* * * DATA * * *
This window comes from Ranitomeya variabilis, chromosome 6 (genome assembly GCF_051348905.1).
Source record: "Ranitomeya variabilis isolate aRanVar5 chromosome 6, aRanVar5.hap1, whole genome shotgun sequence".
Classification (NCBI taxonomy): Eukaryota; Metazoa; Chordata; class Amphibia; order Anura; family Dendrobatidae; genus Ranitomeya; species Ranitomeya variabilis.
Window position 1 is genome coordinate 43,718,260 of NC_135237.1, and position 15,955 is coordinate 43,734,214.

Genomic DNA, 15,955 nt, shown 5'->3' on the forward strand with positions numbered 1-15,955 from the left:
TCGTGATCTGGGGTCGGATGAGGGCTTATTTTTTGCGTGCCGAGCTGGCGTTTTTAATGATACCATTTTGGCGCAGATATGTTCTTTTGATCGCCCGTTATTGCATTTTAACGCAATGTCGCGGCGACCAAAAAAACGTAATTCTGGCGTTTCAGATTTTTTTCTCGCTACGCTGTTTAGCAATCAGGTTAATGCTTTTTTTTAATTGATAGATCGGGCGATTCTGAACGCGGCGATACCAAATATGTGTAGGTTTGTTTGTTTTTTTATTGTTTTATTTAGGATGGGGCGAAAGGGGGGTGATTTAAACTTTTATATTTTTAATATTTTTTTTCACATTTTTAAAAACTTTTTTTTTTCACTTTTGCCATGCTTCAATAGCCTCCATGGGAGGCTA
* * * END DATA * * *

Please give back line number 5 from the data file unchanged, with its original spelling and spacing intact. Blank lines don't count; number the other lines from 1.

Genomic DNA, 15,955 nt, shown 5'->3' on the forward strand with positions numbered 1-15,955 from the left: